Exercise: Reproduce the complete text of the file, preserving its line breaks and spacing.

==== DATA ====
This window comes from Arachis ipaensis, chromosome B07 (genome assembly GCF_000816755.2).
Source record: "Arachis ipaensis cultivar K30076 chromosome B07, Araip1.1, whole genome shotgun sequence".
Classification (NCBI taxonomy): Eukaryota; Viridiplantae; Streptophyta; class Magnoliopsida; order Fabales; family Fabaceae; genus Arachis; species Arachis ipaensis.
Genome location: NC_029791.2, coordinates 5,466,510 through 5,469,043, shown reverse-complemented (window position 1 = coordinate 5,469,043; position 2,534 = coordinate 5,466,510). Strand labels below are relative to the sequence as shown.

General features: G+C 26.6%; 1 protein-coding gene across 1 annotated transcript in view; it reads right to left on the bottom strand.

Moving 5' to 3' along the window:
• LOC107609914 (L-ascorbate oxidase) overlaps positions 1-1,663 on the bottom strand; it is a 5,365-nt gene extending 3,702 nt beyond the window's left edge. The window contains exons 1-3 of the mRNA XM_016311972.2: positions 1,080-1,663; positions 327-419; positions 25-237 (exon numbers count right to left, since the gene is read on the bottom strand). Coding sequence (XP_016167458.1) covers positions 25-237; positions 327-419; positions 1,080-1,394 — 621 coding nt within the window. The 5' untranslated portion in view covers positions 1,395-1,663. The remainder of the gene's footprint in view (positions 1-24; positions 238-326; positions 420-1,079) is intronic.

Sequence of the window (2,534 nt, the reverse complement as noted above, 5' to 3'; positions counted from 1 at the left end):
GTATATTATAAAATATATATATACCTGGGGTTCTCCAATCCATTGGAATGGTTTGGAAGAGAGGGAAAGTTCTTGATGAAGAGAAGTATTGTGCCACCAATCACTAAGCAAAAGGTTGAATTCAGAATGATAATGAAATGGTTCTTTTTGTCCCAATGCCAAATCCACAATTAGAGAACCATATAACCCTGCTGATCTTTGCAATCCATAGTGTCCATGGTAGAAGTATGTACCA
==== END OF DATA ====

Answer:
This window comes from Arachis ipaensis, chromosome B07 (genome assembly GCF_000816755.2).
Source record: "Arachis ipaensis cultivar K30076 chromosome B07, Araip1.1, whole genome shotgun sequence".
Classification (NCBI taxonomy): Eukaryota; Viridiplantae; Streptophyta; class Magnoliopsida; order Fabales; family Fabaceae; genus Arachis; species Arachis ipaensis.
Genome location: NC_029791.2, coordinates 5,466,510 through 5,469,043, shown reverse-complemented (window position 1 = coordinate 5,469,043; position 2,534 = coordinate 5,466,510). Strand labels below are relative to the sequence as shown.

General features: G+C 26.6%; 1 protein-coding gene across 1 annotated transcript in view; it reads right to left on the bottom strand.

Moving 5' to 3' along the window:
• LOC107609914 (L-ascorbate oxidase) overlaps positions 1-1,663 on the bottom strand; it is a 5,365-nt gene extending 3,702 nt beyond the window's left edge. The window contains exons 1-3 of the mRNA XM_016311972.2: positions 1,080-1,663; positions 327-419; positions 25-237 (exon numbers count right to left, since the gene is read on the bottom strand). Coding sequence (XP_016167458.1) covers positions 25-237; positions 327-419; positions 1,080-1,394 — 621 coding nt within the window. The 5' untranslated portion in view covers positions 1,395-1,663. The remainder of the gene's footprint in view (positions 1-24; positions 238-326; positions 420-1,079) is intronic.

Sequence of the window (2,534 nt, the reverse complement as noted above, 5' to 3'; positions counted from 1 at the left end):
GTATATTATAAAATATATATATACCTGGGGTTCTCCAATCCATTGGAATGGTTTGGAAGAGAGGGAAAGTTCTTGATGAAGAGAAGTATTGTGCCACCAATCACTAAGCAAAAGGTTGAATTCAGAATGATAATGAAATGGTTCTTTTTGTCCCAATGCCAAATCCACAATTAGAGAACCATATAACCCTGCTGATCTTTGCAATCCATAGTGTCCATGGTAGAAGTATGTACCA